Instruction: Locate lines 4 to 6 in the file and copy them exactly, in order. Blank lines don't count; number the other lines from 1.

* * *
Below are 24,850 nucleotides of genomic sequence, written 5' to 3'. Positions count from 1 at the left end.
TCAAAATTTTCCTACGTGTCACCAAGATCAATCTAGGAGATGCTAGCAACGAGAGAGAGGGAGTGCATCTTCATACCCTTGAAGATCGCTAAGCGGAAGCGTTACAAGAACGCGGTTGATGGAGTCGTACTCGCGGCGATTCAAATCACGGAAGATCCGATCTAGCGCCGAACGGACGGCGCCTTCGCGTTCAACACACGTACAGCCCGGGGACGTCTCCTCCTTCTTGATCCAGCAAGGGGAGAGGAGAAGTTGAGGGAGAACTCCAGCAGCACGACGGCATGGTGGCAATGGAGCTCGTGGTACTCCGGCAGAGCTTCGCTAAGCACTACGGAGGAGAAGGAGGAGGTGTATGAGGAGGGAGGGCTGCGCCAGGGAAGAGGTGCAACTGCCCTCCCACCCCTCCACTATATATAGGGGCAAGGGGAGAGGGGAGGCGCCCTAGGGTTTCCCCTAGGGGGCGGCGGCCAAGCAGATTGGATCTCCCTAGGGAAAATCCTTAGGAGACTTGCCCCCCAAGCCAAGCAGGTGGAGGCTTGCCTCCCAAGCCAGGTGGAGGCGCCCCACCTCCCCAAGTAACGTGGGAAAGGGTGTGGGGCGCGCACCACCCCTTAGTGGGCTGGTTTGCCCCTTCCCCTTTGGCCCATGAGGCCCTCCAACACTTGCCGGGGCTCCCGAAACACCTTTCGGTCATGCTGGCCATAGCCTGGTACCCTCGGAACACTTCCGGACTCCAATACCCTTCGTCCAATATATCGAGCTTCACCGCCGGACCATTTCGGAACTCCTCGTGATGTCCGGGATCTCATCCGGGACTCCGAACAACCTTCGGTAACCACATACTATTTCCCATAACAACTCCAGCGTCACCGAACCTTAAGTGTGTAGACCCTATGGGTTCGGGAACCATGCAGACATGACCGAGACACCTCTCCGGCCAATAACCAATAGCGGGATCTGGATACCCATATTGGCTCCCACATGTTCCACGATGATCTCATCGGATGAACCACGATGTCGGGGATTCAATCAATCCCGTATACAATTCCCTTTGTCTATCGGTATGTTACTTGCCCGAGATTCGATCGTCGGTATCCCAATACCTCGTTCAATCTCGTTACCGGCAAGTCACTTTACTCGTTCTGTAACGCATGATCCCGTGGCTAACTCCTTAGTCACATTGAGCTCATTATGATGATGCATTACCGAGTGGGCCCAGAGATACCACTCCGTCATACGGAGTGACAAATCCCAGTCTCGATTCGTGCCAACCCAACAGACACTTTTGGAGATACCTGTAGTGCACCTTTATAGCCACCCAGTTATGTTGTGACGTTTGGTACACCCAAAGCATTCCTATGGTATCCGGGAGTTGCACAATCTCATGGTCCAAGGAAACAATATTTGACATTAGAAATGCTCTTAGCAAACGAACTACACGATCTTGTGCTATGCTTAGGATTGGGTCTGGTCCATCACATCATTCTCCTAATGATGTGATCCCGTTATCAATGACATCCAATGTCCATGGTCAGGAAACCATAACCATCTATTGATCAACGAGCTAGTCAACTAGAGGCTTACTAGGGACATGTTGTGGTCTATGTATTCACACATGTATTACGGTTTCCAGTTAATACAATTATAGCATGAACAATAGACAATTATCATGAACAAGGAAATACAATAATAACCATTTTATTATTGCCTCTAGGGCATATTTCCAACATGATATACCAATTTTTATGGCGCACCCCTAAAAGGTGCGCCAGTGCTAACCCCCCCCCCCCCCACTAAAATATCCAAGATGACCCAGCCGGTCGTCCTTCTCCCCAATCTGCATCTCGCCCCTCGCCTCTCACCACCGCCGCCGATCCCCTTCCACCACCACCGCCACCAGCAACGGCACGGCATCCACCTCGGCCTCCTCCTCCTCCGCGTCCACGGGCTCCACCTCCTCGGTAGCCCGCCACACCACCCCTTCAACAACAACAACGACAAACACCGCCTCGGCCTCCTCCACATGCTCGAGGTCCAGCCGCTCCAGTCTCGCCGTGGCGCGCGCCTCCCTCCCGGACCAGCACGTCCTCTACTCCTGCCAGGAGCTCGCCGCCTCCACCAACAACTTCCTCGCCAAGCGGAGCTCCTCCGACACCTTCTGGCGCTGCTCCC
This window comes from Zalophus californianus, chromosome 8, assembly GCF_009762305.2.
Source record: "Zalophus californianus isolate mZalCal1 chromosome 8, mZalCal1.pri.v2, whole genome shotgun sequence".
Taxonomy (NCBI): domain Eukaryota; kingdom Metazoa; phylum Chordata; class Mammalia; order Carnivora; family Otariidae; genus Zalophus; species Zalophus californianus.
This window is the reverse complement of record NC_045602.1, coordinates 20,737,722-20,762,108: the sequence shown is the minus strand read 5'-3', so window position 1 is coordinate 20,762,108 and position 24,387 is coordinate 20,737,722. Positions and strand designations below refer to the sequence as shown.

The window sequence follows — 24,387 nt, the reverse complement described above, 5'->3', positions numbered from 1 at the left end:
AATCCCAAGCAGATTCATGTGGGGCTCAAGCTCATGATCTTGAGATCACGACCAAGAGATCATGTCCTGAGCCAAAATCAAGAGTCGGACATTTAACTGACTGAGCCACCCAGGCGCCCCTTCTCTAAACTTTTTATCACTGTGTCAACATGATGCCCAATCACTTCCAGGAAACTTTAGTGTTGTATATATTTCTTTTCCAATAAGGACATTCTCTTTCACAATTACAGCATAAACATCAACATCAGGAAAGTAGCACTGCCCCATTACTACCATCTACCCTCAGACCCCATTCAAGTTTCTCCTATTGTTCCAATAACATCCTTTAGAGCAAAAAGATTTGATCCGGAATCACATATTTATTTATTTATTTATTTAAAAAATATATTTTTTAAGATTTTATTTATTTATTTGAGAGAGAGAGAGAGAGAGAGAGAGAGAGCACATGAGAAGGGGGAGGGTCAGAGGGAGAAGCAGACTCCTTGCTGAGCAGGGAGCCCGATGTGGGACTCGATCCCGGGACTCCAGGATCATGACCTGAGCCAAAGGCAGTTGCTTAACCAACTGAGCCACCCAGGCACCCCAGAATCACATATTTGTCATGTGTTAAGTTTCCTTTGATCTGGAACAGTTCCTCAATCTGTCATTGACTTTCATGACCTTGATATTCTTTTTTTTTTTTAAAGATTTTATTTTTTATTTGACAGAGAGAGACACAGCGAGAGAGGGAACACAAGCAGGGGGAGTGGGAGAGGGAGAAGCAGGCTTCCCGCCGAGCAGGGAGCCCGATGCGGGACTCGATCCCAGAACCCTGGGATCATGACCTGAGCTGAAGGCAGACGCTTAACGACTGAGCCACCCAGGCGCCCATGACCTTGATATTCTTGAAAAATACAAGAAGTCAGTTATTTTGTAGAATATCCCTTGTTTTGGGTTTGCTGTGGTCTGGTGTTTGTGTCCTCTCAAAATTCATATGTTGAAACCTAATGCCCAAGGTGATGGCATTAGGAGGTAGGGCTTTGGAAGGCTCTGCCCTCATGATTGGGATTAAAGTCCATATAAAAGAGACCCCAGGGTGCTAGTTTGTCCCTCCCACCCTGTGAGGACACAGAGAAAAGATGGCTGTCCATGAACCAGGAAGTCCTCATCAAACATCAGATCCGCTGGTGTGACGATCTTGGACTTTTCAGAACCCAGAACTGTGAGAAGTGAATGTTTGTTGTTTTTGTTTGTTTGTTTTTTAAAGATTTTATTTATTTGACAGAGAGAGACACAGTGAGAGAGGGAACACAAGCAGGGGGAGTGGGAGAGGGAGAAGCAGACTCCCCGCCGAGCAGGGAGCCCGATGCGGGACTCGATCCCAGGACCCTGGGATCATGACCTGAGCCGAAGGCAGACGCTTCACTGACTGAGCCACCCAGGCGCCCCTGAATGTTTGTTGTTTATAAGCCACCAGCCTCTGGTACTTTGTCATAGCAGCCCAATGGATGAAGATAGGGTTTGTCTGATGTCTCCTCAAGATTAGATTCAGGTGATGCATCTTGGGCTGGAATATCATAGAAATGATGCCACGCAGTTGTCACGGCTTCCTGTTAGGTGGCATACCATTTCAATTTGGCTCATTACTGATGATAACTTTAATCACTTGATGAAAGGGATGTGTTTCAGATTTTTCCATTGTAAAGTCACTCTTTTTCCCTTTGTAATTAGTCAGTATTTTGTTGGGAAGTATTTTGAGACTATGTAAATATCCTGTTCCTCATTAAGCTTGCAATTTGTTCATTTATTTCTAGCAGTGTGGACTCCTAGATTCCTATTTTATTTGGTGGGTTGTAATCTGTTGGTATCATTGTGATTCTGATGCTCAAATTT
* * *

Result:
Source record: "Zalophus californianus isolate mZalCal1 chromosome 8, mZalCal1.pri.v2, whole genome shotgun sequence".
Taxonomy (NCBI): domain Eukaryota; kingdom Metazoa; phylum Chordata; class Mammalia; order Carnivora; family Otariidae; genus Zalophus; species Zalophus californianus.
This window is the reverse complement of record NC_045602.1, coordinates 20,737,722-20,762,108: the sequence shown is the minus strand read 5'-3', so window position 1 is coordinate 20,762,108 and position 24,387 is coordinate 20,737,722. Positions and strand designations below refer to the sequence as shown.